What I miss the most is my best friend, and Norma. I don't miss school in Michigan. We don't get 4 hour breaks in Michigan. BUT I DO MISS Bucs' Blade. I think I'm sending in a few columns soon, so read it when it comes out ! I'm going to put photos up of Amiens--that was like, 2 weeks ago. Whoops. 

Tuesday, September 13, 2011

Grass. dirt. School. Sunshine.

It makes me very glad to say I had no idea I would make so many friends here so quickly. I can't wait to go to school and see all of them. I love my class. Premiere L2 forever! hahah. I did not expect french teenagers to be so warm and welcoming, especially the girls. But I could not be more taken in at school, especially as a newcomer! Everyone is SO INCREDIBLY NICE and funny. Even with the language barrier. 

Today we had gym class which was actually a really good time. I walked with our big class down and across the street to the gymnasium, where we changed and went out into the big gym. We played badminton for two hours, mostly just goofing around and all the girls were swatting each other in the butt with our raquets (lol) but I think I may have actually won a few games, especially with Marion !

I've been feeling kind of disconnected from the Earth lately, just floating around, feeling sick a lot, not getting enough sleep, not drinking enough water, not being outside enough. So today I went for an incredibly long walk with Galette (the wiener dog. Also in French Galette means pancake. lol.). At first I thought oh great I'm doing to be dragging this silly dog behind me but it was quite the opposite. I had no idea she had so much energy. We went running through gardens, and forests, and rock pathways to fences where cows and horses were roaming in the rich, brisk afternoon light. I stopped to meditate in the middle of the greenest, most beautiful field you've ever seen. The sun was just above the gorgeous swaying trees. I just stopped to soak up the beauty. French countryside is unlike anything you've ever, ever seen. It's just a different place of being. Like visiting another planet untouched by humans and time. It made me want to stay rooted in that spot, forever. But Galette wanted to keep walking. We stopped by this stone tower...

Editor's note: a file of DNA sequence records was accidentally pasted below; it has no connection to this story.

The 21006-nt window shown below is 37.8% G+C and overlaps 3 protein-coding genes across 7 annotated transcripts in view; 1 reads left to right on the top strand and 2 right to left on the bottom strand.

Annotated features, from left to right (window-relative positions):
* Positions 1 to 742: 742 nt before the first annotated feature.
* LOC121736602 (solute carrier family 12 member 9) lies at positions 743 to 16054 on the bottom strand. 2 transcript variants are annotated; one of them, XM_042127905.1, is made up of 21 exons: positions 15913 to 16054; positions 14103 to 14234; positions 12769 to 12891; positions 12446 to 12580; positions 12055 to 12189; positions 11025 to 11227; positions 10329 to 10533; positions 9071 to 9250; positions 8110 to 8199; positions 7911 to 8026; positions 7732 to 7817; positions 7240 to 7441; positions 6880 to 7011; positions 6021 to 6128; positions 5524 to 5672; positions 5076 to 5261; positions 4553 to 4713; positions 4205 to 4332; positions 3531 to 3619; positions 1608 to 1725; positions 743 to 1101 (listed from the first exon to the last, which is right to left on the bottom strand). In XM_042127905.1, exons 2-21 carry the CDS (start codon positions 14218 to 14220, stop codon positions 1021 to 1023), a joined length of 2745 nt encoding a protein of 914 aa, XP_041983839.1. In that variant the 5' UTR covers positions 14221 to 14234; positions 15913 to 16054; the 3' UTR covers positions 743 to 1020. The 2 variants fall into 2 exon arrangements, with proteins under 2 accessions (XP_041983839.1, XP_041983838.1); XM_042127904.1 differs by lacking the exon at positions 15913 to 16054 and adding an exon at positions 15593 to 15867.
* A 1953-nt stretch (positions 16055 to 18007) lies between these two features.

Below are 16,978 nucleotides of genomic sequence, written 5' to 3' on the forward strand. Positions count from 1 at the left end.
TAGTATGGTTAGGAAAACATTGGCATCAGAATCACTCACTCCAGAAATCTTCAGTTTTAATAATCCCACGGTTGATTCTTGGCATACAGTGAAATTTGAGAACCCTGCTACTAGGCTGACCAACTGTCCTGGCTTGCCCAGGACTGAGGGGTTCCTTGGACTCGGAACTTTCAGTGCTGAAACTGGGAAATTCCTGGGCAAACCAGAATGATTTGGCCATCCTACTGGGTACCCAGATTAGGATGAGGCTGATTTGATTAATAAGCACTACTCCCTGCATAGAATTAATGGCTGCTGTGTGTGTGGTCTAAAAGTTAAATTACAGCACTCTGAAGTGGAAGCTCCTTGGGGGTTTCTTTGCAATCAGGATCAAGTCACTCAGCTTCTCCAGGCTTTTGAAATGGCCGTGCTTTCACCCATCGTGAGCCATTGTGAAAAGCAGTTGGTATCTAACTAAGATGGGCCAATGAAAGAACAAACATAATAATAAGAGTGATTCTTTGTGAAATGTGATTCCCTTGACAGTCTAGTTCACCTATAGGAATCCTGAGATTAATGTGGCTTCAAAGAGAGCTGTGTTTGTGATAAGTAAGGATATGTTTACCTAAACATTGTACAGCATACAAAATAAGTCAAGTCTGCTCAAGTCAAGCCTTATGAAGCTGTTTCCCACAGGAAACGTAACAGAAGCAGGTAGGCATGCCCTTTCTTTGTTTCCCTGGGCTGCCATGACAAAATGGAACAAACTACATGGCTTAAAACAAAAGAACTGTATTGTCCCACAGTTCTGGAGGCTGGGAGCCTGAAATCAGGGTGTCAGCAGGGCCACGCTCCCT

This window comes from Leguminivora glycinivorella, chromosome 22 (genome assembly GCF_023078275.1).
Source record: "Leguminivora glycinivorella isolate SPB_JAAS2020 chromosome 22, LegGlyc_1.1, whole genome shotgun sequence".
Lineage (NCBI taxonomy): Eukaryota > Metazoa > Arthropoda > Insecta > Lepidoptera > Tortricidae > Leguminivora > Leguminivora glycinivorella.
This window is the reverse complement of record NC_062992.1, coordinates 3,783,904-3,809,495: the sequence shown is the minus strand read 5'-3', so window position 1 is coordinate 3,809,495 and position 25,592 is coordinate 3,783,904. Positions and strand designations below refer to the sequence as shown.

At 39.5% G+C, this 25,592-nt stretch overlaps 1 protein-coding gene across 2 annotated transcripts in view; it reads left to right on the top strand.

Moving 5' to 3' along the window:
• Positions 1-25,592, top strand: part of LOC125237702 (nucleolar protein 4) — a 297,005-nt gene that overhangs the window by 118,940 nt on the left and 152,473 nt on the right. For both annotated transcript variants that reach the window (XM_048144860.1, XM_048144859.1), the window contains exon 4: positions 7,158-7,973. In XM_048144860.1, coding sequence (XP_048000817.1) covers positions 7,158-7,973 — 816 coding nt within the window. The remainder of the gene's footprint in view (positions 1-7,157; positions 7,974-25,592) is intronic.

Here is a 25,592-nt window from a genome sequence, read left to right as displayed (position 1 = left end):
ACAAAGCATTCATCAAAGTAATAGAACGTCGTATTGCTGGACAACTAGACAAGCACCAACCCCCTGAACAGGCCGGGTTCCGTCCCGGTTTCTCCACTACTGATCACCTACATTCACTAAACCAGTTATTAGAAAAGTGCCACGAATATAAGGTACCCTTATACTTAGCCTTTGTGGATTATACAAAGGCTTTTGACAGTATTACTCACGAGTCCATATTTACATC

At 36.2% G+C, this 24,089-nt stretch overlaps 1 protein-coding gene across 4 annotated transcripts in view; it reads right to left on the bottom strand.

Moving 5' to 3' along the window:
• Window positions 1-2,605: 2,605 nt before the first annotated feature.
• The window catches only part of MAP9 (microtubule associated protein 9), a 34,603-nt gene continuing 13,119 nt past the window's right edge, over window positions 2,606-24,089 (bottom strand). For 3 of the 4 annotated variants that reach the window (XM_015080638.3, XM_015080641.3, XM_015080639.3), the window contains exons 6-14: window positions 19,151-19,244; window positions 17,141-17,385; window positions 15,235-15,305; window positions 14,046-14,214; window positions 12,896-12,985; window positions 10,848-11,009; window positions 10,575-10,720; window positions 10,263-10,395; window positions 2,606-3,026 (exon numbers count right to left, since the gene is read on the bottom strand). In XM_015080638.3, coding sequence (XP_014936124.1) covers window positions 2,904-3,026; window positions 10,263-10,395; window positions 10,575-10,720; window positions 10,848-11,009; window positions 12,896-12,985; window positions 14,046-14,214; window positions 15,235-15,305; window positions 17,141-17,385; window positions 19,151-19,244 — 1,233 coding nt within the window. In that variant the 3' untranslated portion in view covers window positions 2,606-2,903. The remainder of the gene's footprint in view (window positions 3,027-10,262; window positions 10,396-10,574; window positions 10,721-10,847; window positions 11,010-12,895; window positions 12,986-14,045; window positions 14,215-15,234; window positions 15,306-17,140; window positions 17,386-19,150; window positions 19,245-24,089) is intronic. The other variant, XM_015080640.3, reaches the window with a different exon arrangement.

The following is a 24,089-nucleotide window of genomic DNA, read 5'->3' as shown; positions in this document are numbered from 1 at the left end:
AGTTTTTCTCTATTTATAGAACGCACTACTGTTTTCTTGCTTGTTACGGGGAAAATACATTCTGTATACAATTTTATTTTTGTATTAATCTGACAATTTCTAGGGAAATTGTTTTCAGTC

to rest for a minute. it's so beautiful!!!!!!! Needless to say, I felt so incredibly better after that. it's 8:16pm, dinner is soon I think. I love Cysoing. I love the roots and the trees, the brick houses and the horses, cows, gorgeous mornings. I like going to bed early, around 9:30, so I can get up to watch the stars and the moon disappear. 

Clementine's birthday is on Friday. And I know that her favorite candy is M&M's, so I should probably get on that. A Demain 

Monday, September 12, 2011


Hmm another wonderful day in France, from sun up to sun down. Today I got out of school six hours earlier than I thought I would, which was the best feeling in the world. I had an hour long chemistry class with Clementine and then we left school to go back to her and her mother's flat, where we listened to African Congo music and made pesto and pasta. It was delicious. And I helped cut up the yeah. Her flat is very interesting--her and her mom just moved here from Toulousse, which is in the south of France. But they did live on a French island off of Madagascar when she was younger, and her Dad is an artist in the Netherlands. (I know you're reading this right now Clem yes you're famous!)

Hahah we rode the metro into Lille and went shopping. I bought some very cool shoes, and a beautiful scarf. The shoes are very explorer-y and from a french company called Kickers. The scarf is very pretty and orange, and very soft. After shopping for a while we went to the Cinema and the movie "One Day" with Anne Hathaway and Jim Sturgess was playing. It was in English (YES) but the subtitles were in French, which was nice. I am so crossing my fingers that Sherlock Holmes II comes into the Cinemas here in English. Pleeeease God. I have to know what happens.